Nasa names astronauts who will fly in commercial capsules from Cape Canaveral
Since 2011’s retirement of the Space Shuttle, astronauts have been relying on Russian rockets to get into space.
Nasa has assigned the astronauts who will ride the first commercial capsules into orbit next year and bring crew launches back to the US.
SpaceX and Boeing are shooting for a test flight of their capsules by the end of this year or early next, with the first crews flying from Cape Canaveral, Florida, by next spring or summer.
Nine astronauts were named to ride the SpaceX Dragon and Boeing Starliner capsules, five on the first crew flights and four on the second round of missions to the International Space Station.
.@NASA announces the men and women who will be on board the first flights of the new spaceships built by @BoeingSpace and @SpaceX when Americans are once again launched into space from the USA. https://t.co/QuDMG2b0bO pic.twitter.com/hPNv8sx7KK— Intl. Space Station (@Space_Station) August 3, 2018
“For the first time since 2011, we are on the brink of launching American astronauts on American rockets from American soil,” said Nasa administrator Jim Bridenstine, who made the introductions at Johnson Space Centre.
US astronauts now take Russian capsules to the space station, with Nasa paying as much as 82 million dollars a seat.
Boeing’s first Starliner crew will include a former Nasa astronaut who commanded the last shuttle flight in 2011, Chris Ferguson, who is now a Boeing employee.
As a test pilot, it doesn't get any better than this Nicole Mann
The other commercial crew members are still with Nasa and all have a military background.
The seven men and two women pumped their fists in the air and gave thumbs-up as they strode onto the stage to cheers from the crowd.
“As a test pilot, it doesn’t get any better than this,” said astronaut Nicole Aunapu Mann, a Naval aviator who will make her first trip into space on the first Starliner crew.
With today's @Commercial_Crew announcement, we are on the brink of launching American astronauts on American rockets from American soil. Congratulations to the entire class of astronauts that were announced today. You are all American heroes. #LaunchAmerica pic.twitter.com/LJfuTPHJ9u— Jim Bridenstine (@JimBridenstine) August 3, 2018
Nasa has been paying billions of dollars to SpaceX and Boeing to develop the crew capsules to pick up where the shuttles left off, while also paying billions for cargo deliveries to the space station by SpaceX and Northrop Grumman.
The cargo missions started in 2012.
The crew missions have been delayed repeatedly because of the technical challenges and difficulties of making spacecraft safe for humans.
A recent abort test by Boeing resulted in leaking engine fuel.
Astronaut Doug Hurley, who will be on the first crew of the SpaceX Dragon, hinted at the delays when he noted: “The first flight is something you dream about as a test pilot, and you don’t think it’s ever going to happen to you. But looks like it might.”
“Oh, it better,” Mr Bridenstine chimed in.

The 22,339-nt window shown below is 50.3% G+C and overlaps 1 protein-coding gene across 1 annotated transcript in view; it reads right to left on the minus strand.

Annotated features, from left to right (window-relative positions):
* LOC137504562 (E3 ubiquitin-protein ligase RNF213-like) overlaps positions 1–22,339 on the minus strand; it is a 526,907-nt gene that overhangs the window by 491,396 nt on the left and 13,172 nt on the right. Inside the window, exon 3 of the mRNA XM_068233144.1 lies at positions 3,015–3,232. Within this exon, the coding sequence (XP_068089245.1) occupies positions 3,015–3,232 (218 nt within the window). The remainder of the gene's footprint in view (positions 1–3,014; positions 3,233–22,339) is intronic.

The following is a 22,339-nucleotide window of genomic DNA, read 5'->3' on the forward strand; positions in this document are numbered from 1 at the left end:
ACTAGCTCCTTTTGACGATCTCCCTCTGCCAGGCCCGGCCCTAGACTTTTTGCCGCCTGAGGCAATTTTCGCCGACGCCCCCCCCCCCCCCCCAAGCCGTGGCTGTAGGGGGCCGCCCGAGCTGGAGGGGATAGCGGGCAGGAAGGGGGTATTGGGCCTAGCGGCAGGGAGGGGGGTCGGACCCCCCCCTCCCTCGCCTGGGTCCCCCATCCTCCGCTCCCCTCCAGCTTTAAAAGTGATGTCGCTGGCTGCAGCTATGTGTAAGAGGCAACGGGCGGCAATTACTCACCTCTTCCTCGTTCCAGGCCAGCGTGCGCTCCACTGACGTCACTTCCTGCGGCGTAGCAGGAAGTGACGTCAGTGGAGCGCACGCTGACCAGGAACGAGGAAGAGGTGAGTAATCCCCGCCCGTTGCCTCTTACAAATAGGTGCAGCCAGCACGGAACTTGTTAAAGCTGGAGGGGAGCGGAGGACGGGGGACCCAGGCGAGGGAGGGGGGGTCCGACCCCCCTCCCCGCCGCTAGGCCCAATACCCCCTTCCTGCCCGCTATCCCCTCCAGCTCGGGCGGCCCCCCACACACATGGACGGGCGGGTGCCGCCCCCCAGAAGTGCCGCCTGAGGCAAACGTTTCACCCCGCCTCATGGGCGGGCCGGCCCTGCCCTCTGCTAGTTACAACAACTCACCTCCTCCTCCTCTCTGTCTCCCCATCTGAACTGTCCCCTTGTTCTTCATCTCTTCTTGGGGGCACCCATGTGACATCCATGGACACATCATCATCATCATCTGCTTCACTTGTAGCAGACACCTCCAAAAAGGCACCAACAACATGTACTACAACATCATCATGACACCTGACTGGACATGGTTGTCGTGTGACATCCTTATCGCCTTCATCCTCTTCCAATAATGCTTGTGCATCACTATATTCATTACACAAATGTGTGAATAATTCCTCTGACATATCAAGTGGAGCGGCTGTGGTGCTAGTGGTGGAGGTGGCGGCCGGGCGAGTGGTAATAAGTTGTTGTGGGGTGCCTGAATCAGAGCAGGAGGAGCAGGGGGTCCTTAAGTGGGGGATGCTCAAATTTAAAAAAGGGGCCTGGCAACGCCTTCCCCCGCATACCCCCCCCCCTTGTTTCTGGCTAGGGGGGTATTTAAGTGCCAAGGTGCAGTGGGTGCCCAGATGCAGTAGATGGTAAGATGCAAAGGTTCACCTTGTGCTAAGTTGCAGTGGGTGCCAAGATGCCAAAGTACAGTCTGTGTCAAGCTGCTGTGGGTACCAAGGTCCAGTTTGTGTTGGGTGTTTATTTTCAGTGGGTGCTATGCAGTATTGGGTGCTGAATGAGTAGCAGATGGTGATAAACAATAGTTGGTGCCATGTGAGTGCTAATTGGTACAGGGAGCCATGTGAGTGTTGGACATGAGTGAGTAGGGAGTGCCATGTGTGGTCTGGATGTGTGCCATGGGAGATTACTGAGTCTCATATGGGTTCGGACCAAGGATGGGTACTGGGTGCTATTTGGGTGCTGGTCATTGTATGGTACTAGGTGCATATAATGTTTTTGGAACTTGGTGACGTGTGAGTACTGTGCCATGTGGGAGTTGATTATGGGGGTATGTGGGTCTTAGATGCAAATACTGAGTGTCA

Besides Mr Ferguson and Ms Mann, the initial commercial crew members are: Eric Boe, Sunita Williams and John Cassada riding on Boeing.
Robert Behnken, Douglas Hurley, Victor Glover and Michael Hopkins will fly with SpaceX.
SpaceX President Gwynne Shotwell took a photo of the astronauts before assuring them: “We won’t let you down.”
Boeing’s Starliners will soar on United Launch Alliance’s Atlas V rockets.
Dragons, meanwhile, will fly on SpaceX’s own Falcon 9 rockets.
The race to get astronauts to the space station first is real; a US flag that flew on the first space shuttle flight in 1981 and the last shuttle flight in 2011, awaits the winner.
A white SpaceX launch suit and a blue Boeing launch suit stood on display behind the astronauts on stage.
Mr Ferguson told the gathering that these new high-tech capsules will have a higher emphasis on safety than the shuttle did, with full abort systems.
The group likened it to flying an iPhone, with a minimal number of switches compared with the 3,000 switches in the old shuttle cockpit.
As for being the only non-Nasa person on board, Mr Ferguson explained later during a Reddit Ask Me Anything programme that Boeing always uses company test pilots for first flights “and the Starliner is no exception”.
Flying on the first crewed test flight of @BoeingSpace’s #Starliner spacecraft will be @Astro_Boe, @AstroDuke & @Astro_Ferg. After liftoff from @NASAKennedy in mid-2019, the trio will dock & undock autonomously to @Space_Station before returning to Earth: https://t.co/KurQccWAS0 pic.twitter.com/YdQazHF2jo— NASA (@NASA) August 3, 2018
The first regular mission of @BoeingSpace’s #Starliner spacecraft will carry @Astro_Josh & @Astro_Suni to @Space_Station where they will live and work for the duration of their mission before returning safely to Earth: https://t.co/oD5emo7y8q pic.twitter.com/kH3nJTJSMW— NASA (@NASA) August 3, 2018
SpaceX is shooting for a test flight without passengers in November and a crew flight in April.
Boeing is aiming for a test flight at the end of this year or early next, and the first crew flight in the middle of next year.
By handing off crew and cargo runs to the space station, which will keep orbiting until at least 2024, Nasa has set its sight on the moon and Mars, developing the Orion capsule and the massive Space Launch System rocket.
“This is truly an exciting time for human spaceflight in our nation, and believe me, it’s only going to get better as we charge off into the future,” said Bob Cabana, a former shuttle commander who now heads Kennedy Space Centre.